Referring to FIGS. 2 and 3, a cylindrical shaped boss 50 is rigidly attached to the free end 32 of the top bracket 26, as with welding for example, and has a threaded stud 52 projecting upwardly coincident with the cylindrical axis of the boss 50. The top holder plate 30 has a hole 54 through which the stud 52 projects. A nut 56, washer 57, and cotter pin 58 snugly retain the top holder plate 30 to the boss 50 while permitting it to freely pivot about the stud 52. Two openings 60 and 62 formed in the plate 30 are shaped to retain the drill pipe 40 while positioning the pipe and connecting it to the drill string. The opening 60 has a circular portion 63 for loosely embracing the outer diameter of the drill pipe and a reduced opening 64, and guide flanges 65. A reduced diameter 41 formed in the drill pipe 40 is smaller than the reduced opening 64 so that the drill pipe can be maneuvered between the guide flange 65, into the opening 60, and then lowered until the outer diameter of the drill pipe 40 engages the circular portion 64. The reduced opening 64 then retains the drill pipe in place, see FIG. 1A. Similarly, the opening 62 has a circular portion 66, a reduced opening 67, and guide flanges 68 but of somewhat larger dimensions than those of the opening 60 to accomodate the larger diameter of the drill collar.

With the elongated member 24 and associated brackets 26 in loading position, as shown in FIGS. 1 and 2, the top holder plate 30 can be pivoted about the stud 52 until the circular portion 63 is in alignment with the bore axis 80. A latch means 100, see FIGS. 2 and 3, includes a bracket 102 rigidly fastened to the top holder plate 30 with four screw fasteners 104, a striker member 106 comprising a portion of the boss 50 and having a pair of notches 108 and 110 formed in the top surface 112 thereof, and an elongated latch member 114. The latch member 114 is pivotally attached to the underside 116 of the bracket 102 by any suitable means such as a hinge 118. One of each hinge half is welded to the latch member 114 and the underside 116 respectively to provide rigidity in the plane that is perpendicular to the direction of pivotal movement.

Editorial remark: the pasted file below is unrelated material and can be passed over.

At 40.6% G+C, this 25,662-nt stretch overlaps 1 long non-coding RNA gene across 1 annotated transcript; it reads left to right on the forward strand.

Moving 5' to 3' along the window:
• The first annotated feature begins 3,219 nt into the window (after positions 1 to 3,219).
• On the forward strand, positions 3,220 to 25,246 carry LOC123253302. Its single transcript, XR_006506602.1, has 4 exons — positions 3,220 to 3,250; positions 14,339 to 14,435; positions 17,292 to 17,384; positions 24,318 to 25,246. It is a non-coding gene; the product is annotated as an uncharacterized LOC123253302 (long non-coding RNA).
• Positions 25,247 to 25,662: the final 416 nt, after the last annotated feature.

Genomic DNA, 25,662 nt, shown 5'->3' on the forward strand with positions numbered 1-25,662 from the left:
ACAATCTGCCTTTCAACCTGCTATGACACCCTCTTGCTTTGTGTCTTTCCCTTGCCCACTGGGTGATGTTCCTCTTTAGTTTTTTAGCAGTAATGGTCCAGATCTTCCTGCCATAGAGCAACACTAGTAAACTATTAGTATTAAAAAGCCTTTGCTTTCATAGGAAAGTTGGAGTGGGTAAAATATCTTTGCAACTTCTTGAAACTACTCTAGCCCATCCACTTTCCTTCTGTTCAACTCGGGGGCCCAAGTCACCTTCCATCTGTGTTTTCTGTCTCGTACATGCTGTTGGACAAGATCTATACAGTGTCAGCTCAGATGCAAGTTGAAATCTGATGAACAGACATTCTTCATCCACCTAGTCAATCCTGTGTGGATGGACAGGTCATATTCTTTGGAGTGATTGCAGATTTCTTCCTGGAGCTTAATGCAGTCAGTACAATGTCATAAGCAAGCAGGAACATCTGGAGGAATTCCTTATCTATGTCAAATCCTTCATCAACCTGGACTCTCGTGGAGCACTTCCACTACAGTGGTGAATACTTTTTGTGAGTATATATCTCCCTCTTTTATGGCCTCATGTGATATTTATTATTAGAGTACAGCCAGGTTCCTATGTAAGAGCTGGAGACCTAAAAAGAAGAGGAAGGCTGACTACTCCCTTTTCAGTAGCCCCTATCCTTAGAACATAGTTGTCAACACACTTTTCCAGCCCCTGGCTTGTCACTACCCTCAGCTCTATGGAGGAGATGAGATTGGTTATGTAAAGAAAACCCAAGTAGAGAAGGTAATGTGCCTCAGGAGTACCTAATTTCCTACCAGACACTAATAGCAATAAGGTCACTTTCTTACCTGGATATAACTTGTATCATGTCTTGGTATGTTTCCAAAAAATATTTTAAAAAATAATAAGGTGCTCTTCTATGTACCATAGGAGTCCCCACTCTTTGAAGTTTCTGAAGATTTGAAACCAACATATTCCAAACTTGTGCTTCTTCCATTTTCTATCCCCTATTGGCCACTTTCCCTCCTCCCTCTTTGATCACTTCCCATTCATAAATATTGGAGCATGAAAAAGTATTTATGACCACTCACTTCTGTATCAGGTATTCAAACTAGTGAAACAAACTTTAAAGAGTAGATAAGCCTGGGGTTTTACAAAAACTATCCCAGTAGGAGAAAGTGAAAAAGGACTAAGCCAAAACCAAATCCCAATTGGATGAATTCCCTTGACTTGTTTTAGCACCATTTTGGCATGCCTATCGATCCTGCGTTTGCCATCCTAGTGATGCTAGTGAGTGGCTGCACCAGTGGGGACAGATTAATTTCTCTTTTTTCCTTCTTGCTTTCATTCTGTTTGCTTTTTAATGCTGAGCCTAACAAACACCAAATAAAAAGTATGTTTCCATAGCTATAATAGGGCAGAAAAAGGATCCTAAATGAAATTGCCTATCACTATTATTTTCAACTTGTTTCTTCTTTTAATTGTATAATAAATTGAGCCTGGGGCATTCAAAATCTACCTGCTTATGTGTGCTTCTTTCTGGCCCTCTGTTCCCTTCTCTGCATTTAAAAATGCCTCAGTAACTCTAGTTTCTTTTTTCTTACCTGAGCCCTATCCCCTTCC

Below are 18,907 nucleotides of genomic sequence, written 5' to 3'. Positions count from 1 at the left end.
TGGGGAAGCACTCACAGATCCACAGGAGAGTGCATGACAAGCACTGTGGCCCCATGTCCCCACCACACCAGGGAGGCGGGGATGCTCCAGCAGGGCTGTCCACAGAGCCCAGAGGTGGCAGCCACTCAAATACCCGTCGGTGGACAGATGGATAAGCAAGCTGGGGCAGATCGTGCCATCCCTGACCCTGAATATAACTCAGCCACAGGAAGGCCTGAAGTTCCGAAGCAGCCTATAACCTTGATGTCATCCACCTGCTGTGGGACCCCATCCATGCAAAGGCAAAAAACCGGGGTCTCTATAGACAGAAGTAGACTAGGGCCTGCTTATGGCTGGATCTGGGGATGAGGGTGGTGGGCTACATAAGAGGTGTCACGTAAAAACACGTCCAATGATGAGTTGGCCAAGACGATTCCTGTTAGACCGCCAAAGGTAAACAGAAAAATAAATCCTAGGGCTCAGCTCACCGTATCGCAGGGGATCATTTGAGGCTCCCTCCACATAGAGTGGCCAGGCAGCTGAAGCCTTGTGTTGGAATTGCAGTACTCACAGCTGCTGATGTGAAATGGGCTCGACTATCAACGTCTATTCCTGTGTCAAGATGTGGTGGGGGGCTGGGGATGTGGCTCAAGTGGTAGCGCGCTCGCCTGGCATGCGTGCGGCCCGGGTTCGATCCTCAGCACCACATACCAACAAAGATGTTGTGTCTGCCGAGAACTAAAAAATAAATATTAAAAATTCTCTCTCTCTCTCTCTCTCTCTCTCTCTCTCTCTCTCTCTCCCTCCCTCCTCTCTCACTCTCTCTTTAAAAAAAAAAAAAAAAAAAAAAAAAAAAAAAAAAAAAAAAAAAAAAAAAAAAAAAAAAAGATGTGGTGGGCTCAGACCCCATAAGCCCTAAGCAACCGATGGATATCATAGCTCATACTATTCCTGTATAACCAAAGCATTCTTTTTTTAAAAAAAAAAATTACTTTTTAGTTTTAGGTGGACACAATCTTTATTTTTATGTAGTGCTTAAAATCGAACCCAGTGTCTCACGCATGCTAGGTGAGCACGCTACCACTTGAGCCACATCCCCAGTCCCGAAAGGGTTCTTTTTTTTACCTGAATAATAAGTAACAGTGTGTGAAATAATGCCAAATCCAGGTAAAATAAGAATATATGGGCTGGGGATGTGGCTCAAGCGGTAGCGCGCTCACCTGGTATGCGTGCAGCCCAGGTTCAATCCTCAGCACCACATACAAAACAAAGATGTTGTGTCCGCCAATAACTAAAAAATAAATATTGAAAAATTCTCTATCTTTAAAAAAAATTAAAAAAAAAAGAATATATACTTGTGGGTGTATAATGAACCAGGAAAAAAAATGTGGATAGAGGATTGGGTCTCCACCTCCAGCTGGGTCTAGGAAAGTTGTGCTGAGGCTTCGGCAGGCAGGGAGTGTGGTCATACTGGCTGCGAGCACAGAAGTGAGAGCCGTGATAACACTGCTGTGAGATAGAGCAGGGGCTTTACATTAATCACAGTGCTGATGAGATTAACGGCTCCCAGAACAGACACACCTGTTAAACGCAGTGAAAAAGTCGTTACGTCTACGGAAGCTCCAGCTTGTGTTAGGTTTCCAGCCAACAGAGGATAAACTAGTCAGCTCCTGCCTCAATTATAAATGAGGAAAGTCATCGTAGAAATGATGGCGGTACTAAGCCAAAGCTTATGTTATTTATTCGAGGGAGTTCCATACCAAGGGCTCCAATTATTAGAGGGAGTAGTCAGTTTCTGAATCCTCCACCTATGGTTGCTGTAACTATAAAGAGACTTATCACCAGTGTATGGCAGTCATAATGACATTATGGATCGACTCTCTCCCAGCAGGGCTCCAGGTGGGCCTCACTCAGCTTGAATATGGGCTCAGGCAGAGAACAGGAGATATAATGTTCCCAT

A rectangular cutout 120 is formed through the top holder plate 30 to accomodate the latch member 114 with substantial clearance on all sides thereof. One end 122 of the latch member 114 is adapted to lockingly engage each of the pair of notches 108 and 110. A suitable spring 124 is arranged to urge the end 122 into such locking engagement. This effectively prevents pivotal movement of the top holder plate 30 when attaching a section of drill pipe to the drill string or removing one therefrom. A hole 130 is provided in the bracket 102 directly above the other end 123 of the latch member 114. The hole 130 is dimensioned to loosely receive the end of a pipe handling tool that is supported by a jib hoist cable. Both the pipe handling tool and the jib hoist cable are shown in phantom lines in FIG. 3. An opening 132 is formed in the edge of the top holder plate 30 adjacent the latch member 114 and is adapted to loosely receive a portion of the pipe handling tool to aid in guiding the end of the tool into the hole 130.